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The use of paracetamol during pregnancy: A qualitative study and possible strategies for a clinical trial

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Paracetamol (N-acetyl-p-aminophenol (APAP), also known as acetaminophen) is used to relieve mild to moderate pain and reduce fever. APAP is widely used during pregnancy as it is considered safe when used as directed by regulatory authorities. However, a significant amount of epidemiological and experimental research suggests that prenatal exposure potentially alters fetal development. In this paper, we summarize the potentially harmful adverse effects of APAP and the limitations of the current evidence. It highlights the urgent need for a clinical trial, and the aim of the presented qualitative pilot study on APAP use during pregnancy is the feasibility of a large-scale randomized controlled trial (RCT). In the qualitative study, we included 232 Danish women from three hospitals in the spring of 2021. After recognizing the pregnancy, 48% had taken any APAP, and 6% had taken it weekly or more than weekly. A total of 27% who had taken APAP in the first trimester of pregnancy (even rarely) would potentially participate in an RCT. In a potential clinical trial, the women would need to be included early in the 1st trimester as the suspected harmful effects of APAP lies within this early reproductive developmental window. A possible recruitment strategy was explored. These data suggest that the target population appears positive towards an RCT. As a negative attitude among users has been considered the major hindrance for such a study, we cannot see hindrances for performing an RCT.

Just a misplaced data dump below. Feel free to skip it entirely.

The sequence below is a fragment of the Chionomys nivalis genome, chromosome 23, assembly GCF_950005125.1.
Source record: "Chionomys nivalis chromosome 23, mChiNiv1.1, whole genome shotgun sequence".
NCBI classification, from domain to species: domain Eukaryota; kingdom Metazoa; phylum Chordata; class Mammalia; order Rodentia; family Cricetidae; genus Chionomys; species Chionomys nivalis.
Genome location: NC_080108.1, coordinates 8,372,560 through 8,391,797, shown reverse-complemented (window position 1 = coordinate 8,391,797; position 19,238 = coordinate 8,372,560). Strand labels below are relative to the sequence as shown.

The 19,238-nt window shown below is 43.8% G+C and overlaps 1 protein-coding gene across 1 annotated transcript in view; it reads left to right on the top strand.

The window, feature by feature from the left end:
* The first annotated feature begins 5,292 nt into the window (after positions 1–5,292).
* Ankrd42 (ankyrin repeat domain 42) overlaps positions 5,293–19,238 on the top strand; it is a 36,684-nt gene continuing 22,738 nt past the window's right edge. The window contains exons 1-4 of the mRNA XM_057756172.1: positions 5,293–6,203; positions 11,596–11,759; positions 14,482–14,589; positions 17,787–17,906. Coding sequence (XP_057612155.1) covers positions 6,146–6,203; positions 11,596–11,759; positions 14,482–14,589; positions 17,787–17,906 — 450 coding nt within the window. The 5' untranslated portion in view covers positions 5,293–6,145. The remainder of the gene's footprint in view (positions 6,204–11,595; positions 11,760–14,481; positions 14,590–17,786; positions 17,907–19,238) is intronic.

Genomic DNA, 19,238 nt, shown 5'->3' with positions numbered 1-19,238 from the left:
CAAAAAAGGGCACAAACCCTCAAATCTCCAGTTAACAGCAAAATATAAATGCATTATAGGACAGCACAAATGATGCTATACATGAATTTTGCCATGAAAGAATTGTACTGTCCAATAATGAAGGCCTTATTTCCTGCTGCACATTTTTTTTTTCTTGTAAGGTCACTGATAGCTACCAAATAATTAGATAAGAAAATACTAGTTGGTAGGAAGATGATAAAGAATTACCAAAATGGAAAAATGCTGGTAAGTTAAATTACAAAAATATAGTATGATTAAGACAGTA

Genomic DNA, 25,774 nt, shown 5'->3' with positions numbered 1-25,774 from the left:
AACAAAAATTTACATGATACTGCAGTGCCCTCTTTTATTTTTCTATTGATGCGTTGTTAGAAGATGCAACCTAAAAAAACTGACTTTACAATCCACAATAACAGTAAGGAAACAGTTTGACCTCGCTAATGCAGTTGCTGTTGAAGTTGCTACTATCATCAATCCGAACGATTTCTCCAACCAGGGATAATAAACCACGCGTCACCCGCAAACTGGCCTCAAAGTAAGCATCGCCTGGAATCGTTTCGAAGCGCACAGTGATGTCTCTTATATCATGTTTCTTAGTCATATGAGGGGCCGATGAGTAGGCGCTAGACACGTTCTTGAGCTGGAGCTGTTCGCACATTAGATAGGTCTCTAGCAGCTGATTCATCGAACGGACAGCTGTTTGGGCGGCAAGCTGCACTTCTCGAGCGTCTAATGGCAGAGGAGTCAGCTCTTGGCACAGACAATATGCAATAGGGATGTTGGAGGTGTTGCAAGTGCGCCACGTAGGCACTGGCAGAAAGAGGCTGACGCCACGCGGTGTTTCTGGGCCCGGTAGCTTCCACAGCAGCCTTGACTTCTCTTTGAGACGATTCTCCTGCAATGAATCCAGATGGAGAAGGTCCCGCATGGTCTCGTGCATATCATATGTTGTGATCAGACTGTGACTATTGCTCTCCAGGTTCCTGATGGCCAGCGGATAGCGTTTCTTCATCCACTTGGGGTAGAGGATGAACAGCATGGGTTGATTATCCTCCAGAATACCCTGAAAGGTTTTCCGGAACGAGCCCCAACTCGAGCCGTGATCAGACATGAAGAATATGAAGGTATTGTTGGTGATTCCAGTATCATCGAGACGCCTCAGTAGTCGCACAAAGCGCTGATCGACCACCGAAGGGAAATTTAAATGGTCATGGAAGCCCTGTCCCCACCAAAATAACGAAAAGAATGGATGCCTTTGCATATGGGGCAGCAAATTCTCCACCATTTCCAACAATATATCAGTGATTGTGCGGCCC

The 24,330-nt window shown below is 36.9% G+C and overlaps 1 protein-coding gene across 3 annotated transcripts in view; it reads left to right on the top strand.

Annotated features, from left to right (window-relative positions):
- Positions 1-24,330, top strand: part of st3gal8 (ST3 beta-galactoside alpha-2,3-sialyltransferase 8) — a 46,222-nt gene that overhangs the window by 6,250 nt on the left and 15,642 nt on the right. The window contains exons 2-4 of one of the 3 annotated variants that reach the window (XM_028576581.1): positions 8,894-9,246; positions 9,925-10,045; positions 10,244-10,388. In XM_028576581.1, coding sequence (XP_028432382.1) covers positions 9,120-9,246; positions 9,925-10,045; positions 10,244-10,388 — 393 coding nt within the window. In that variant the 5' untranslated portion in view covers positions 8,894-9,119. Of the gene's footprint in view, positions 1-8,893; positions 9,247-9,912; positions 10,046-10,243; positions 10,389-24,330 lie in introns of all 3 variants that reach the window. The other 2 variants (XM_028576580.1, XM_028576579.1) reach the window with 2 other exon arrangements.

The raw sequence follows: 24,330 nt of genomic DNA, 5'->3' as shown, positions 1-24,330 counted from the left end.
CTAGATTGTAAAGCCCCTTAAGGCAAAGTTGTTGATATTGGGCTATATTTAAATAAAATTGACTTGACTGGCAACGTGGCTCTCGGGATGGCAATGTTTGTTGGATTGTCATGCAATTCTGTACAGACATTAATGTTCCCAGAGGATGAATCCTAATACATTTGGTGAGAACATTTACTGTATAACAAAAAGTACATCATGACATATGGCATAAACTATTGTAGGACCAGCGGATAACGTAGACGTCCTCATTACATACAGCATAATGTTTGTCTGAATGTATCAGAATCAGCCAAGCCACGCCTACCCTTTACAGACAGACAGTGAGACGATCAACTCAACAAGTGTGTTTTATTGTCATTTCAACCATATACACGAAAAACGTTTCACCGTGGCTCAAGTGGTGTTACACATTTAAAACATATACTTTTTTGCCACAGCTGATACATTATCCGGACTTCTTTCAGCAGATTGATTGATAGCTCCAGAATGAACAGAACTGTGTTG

Original languageEnglish
Article numbere0271537
JournalPLoS One
Volume17
Issue number9
Pages (from-to)e0271537
ISSN1932-6203
DOIs
Publication statusPublished - 2022

    Research areas

  • Acetaminophen/adverse effects, Female, Fetal Development, Humans, Pregnancy, Pregnancy Trimester, First, Qualitative Research

ID: 84679538